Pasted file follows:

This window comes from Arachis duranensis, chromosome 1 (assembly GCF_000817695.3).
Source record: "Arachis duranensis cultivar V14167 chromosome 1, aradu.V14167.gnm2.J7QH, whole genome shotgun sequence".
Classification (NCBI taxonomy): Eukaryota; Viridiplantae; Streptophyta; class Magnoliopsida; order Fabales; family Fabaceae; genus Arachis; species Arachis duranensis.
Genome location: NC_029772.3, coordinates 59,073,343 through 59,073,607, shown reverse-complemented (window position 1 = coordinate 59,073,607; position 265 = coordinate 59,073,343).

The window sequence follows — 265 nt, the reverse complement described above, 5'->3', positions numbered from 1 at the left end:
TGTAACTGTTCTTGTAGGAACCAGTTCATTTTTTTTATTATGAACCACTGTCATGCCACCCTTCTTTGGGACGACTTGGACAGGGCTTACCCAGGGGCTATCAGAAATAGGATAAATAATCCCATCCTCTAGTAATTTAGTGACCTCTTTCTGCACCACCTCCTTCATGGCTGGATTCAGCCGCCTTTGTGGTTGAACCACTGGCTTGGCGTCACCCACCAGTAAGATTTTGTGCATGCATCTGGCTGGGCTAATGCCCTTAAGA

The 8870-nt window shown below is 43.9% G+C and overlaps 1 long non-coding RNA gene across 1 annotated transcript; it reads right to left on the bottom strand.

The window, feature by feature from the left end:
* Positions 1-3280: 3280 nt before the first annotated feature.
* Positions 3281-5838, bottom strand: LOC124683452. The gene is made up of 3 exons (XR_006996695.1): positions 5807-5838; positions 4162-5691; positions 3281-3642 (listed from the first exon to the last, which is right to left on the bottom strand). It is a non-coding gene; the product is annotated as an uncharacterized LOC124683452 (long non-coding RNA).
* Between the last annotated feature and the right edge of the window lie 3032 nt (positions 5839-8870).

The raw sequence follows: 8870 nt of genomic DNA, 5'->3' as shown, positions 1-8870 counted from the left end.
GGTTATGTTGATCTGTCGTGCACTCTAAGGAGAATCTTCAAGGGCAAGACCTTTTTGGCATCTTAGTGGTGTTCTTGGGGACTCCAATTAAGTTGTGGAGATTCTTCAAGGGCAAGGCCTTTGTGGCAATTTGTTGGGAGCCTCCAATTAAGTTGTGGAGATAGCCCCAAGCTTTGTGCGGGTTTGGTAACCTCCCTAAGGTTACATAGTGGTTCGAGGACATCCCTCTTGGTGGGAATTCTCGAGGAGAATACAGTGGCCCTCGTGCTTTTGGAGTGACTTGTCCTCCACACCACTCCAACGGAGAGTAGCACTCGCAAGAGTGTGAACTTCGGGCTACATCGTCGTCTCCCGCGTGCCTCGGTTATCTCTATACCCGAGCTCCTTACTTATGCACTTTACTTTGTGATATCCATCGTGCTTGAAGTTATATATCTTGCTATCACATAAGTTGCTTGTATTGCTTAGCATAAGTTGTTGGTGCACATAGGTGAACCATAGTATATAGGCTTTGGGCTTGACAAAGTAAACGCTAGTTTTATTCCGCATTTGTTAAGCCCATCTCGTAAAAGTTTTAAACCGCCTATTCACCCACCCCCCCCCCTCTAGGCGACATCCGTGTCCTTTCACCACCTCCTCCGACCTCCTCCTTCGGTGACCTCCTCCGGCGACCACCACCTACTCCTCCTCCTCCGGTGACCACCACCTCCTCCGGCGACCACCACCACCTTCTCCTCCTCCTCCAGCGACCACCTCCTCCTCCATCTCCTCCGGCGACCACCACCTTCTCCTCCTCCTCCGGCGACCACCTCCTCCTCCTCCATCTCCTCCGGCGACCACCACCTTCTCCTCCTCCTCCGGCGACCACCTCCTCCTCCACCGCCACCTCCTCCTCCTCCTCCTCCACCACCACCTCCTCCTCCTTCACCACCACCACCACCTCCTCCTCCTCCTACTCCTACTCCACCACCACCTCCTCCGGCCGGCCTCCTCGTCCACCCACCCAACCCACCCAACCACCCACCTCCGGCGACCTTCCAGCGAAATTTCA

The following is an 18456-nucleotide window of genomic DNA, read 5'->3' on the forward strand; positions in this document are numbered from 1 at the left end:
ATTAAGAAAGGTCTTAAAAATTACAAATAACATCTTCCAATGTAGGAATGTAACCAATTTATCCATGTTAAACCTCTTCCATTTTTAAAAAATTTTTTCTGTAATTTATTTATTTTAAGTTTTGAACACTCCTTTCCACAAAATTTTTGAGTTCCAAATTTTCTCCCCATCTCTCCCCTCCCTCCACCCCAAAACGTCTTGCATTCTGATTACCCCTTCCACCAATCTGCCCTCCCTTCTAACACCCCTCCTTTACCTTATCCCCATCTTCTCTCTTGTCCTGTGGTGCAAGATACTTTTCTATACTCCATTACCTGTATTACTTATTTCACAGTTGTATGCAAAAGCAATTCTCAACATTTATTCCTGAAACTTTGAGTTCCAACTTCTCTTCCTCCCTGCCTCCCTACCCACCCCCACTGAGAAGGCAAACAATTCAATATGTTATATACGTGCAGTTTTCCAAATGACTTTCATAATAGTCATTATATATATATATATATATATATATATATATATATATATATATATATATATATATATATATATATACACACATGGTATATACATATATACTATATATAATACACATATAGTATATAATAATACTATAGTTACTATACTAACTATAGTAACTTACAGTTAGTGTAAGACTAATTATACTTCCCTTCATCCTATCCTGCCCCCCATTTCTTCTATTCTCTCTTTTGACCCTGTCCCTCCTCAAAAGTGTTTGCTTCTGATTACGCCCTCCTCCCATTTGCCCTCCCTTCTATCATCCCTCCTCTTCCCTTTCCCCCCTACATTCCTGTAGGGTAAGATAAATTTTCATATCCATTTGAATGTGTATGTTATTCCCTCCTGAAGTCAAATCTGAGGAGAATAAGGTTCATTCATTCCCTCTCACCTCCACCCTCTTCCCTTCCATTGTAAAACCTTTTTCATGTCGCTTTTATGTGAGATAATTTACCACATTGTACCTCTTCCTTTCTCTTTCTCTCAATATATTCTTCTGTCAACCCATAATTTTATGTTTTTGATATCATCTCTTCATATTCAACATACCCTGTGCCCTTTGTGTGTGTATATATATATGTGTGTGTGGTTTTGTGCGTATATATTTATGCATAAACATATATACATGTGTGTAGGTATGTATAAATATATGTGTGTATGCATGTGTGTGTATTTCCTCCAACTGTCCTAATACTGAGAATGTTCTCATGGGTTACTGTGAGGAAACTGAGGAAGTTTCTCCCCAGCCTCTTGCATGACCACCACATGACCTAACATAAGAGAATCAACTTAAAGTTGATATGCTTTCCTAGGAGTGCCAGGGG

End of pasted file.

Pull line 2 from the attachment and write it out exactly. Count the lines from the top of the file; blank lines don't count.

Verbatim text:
Source record: "Arachis duranensis cultivar V14167 chromosome 1, aradu.V14167.gnm2.J7QH, whole genome shotgun sequence".